HONOLULU. In the summer of 1974, KIKI (AM 830) disc jockey Steven B. Williams wanted to shake up the soft rock- Cecilio & Kapono, Kalapana, Loggins & Messina, etc.- popular in the Islands at the time, so he went to the alphabetized album racks in search of a new rock band. In the A’s he found Aerosmith’s second album Get Your Wings. He liked their bad boy look, so he previewed about 30 seconds of “Same Old Song and Dance,” said “wow” to that riff, and played the record on the air.
And that was the start of Aerosmithmania in Hawaii. They’re in the Rock and Roll Hall of Fame now, but in the summer of ’74, Aerosmith was known in only two places: their hometown of Boston and the Hawaiian Islands, 6,000 miles away.
That’s because KIKI was a rare AM station that had no playlist. Steven B. went deeper on Wings, with “Train Kept a Rollin’” the song of the summer, followed by “Lord of the Thighs,” “Seasons of Whither” and “S.O.S. (Too Bad).” Other stations added Aerosmith and the bar bands covered them in clubs, with scarves on the mic-stands. On the Mainland, Get Your Wings was not a hit, peaking at no. 74 on the LP sales charts. But it was the best-selling record in Hawaii.
The band’s self-titled first album had been completely ignored, but such tracks as “Dream On,” “Walkin’ the Dog” and “Mama Kin” were there to keep the band fresh in the ears of Hawaiians. Charting the Aerosmith LP sales
– about 120 a day during the peak at D.J.’s Sound City in the Ala Moana Shopping Center- Columbia realized it had a potential monster band in its stable so they rereleased Aerosmith and gave “Dream On” another shot at being a hit single.
The band’s first show in the Islands was opening for the Guess Who at the 8,500-capacity Honolulu International Center in December 1974. The concert sold out in days, but only about 200 people were left in the stands at the end of Guess Who’s set. Aerosmith was all they wanted. “Dream On,” re-released that month, would rise up the Billboard Hot 100 until it peaked at No. 6 in April.
The band was well on its way to international superstardom when they returned to Honolulu in July 1975. In appreciation of the store that sold more Aerosmith records than any other (with Records Hawaii a close second), the band did an in-store appearance at D.J.’s the day of the concert. The limo pulled up to a delirious crowd of about 2,000 fans in front of the jampacked record store. It was crazy. This was what Steven Tyler, Joe Perry, Brad Whitford, Tom Hamilton and Joey Kramer dreamed of when they were woodshedding in a New Hampshire farmhouse just four years earlier.
They had become rock stars! Aerosmith could’ve sold out the HIC three nights, but did only one on their working vacation, then it was back to the Mainland to grind it out on the road.
You have to wonder if Aerosmith would’ve forged on without the boost from Steven B. Williams and the fanaticism it created. They were on their way to being dropped by Columbia, which was going all-in on Bruce Springsteen at the time.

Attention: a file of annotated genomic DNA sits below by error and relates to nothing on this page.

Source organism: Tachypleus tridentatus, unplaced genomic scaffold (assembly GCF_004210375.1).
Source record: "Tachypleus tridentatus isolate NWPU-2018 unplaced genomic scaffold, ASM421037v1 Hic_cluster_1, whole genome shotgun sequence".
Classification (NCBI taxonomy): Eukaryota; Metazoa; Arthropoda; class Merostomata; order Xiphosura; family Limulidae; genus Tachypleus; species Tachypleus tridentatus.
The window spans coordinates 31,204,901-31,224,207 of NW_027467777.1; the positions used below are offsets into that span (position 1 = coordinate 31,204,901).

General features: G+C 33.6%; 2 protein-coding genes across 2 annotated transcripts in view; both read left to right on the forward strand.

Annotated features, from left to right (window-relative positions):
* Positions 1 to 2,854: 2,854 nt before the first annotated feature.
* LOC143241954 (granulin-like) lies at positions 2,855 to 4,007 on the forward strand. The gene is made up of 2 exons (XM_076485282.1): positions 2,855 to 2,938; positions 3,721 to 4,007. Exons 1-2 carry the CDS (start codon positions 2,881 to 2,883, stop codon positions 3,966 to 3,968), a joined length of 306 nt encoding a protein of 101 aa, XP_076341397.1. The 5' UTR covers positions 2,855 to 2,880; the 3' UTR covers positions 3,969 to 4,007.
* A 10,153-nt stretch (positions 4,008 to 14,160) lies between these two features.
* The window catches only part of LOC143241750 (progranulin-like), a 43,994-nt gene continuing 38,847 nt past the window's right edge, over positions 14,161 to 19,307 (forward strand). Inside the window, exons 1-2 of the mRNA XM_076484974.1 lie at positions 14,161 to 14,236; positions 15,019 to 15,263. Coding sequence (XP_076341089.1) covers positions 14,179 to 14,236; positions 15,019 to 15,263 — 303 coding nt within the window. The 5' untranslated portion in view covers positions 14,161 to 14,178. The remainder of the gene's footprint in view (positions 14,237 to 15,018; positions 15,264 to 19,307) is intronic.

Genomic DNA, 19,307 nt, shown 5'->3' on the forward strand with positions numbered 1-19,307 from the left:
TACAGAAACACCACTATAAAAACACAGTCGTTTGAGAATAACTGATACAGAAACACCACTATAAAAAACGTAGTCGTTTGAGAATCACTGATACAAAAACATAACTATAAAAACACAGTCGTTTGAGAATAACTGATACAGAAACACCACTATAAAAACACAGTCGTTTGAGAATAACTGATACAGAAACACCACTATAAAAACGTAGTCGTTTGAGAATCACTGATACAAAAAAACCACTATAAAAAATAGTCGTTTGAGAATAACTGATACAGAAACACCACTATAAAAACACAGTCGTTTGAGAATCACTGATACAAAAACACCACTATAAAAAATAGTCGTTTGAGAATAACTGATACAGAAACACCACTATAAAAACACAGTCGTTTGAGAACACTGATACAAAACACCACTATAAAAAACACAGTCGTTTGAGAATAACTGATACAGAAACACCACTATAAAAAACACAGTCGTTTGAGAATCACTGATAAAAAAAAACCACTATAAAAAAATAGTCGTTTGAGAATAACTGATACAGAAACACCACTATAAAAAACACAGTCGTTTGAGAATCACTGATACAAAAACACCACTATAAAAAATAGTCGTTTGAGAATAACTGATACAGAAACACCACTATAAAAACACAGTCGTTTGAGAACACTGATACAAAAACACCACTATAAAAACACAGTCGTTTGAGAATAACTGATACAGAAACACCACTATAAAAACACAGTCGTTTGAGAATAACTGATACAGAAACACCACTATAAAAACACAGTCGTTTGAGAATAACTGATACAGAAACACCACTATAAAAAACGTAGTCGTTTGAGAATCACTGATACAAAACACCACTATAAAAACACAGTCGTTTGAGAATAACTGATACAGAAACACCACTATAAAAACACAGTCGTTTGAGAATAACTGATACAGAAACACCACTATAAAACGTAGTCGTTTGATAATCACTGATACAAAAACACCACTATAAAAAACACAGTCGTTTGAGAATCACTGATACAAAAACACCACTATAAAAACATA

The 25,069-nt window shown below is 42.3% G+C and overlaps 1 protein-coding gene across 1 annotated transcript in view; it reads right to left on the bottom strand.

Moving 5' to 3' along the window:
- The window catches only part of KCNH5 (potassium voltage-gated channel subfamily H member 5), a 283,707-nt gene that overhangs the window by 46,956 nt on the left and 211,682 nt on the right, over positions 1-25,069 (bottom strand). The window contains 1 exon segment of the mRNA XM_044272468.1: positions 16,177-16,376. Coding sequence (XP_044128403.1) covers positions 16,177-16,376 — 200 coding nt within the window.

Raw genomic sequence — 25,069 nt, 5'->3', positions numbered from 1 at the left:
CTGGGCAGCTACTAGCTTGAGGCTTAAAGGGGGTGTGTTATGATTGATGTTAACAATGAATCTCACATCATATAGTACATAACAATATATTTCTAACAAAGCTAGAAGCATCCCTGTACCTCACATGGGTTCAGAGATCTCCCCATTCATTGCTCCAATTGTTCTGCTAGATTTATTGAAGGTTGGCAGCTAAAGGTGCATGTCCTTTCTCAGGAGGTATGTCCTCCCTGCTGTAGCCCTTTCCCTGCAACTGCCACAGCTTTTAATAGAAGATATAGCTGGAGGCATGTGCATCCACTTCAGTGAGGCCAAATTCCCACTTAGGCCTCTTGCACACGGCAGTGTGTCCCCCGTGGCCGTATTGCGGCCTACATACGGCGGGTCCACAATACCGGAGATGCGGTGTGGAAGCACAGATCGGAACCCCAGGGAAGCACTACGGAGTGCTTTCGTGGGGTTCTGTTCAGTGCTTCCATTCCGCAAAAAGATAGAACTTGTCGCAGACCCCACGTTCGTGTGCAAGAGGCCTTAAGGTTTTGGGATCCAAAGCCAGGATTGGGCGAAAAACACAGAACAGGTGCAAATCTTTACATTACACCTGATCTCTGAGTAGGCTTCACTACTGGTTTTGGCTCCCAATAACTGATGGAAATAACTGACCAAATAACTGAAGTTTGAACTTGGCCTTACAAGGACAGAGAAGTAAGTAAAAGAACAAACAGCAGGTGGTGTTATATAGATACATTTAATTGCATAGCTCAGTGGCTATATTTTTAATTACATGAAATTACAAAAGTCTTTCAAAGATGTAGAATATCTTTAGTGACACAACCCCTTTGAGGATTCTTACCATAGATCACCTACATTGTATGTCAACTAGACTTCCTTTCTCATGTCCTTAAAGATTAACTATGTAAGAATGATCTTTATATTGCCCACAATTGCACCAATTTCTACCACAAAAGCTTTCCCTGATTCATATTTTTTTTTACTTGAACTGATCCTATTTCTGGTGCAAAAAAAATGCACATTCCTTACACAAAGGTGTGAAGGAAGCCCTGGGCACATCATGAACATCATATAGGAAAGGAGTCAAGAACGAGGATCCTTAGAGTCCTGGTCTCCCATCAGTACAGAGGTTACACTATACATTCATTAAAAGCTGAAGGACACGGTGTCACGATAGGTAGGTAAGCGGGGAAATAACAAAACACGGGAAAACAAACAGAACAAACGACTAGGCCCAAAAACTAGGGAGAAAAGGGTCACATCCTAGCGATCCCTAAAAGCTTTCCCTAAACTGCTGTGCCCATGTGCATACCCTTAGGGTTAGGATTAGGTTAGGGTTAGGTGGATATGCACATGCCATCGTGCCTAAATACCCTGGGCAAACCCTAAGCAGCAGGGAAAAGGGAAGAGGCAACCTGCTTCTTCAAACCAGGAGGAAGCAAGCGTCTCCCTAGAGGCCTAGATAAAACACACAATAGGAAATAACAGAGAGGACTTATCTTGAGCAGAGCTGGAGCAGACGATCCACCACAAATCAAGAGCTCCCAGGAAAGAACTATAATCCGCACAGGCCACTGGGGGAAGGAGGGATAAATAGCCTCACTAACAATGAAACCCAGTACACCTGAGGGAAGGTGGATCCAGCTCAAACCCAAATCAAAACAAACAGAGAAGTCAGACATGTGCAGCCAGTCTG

AM radio was all-powerful in Hawaii, having turned the Young Rascals (pronounced “Rack-sals” by the locals) into arena-packing superstars in the ‘60s. But they had already had hit singles before KPOI made them a pet band. Aerosmith had been unknown and uncharted when they created pandemonium on “The Rock.” It was an amazing scene to be part of, centered around KIKI.
The very funny, deep-voiced DJ Steven B. Williams met a ghastly fate after leaving Hawaii and becoming a top DJ in Denver. After inheriting about $2 million, Williams retired from radio in his late 50s and dabbled in the wine business. He was murdered in 2006 by a con man posing as a financial wizard, who bilked Steven B. of his entire inheritance, then shot Williams in the back of the head and dumped his body in the Pacific Ocean.
5 thoughts on “Aerosmith Became Rock Stars in Hawaii”
How improbable is it that a completely unknown band has a store in Hawaii sitting on enough stock to sell 120 lps a day?!!??? That’s 1,200 every 10 days; multiply that by the 100s of other titles in the store’s racks and forget it, it’s not remotely credible
This sort of casually tossed falsehood was common to the symbiotic hype nature of labels, band management and PR and the old vassal press who merged interests in hype and abandoned journalistic principles so the writer could partake in myth making
It is the truth. I did an article about it for Sunbums and quoted the manager. The band may have been unknown on the Mainland, but they sold 8,000 concert tickets in two days in 1974 and the same amount seven months later. What makes you think 120 LPs a day during their peak is impossible? This was two albums, the the self-titled first one was rereleased in Dec. ’74. Aerosmith was selling about 100 albums a day more than the #3 LP. Believe me, this happened. I was there.
Always interesting, even when you write about sports. This is just another comments version of shaking my fist and shouting “Get offa my lawn!” but now I’m sad for the days when a radio station could play what it wanted and launch a phenomenon.
I was at that Guess Who concert. I think there may have been more than 200 left but that’s not really important because they definitely blew them off the stage. I was one of those Aerosmith fans! I remember Steven B and Brother Bob was another of those DJs from back then.
I never knew Steven B was so instrumental in their career. Great article.
As soon as I started reading this, “Same Old Song And Dance” came up on my shuffle. Great read!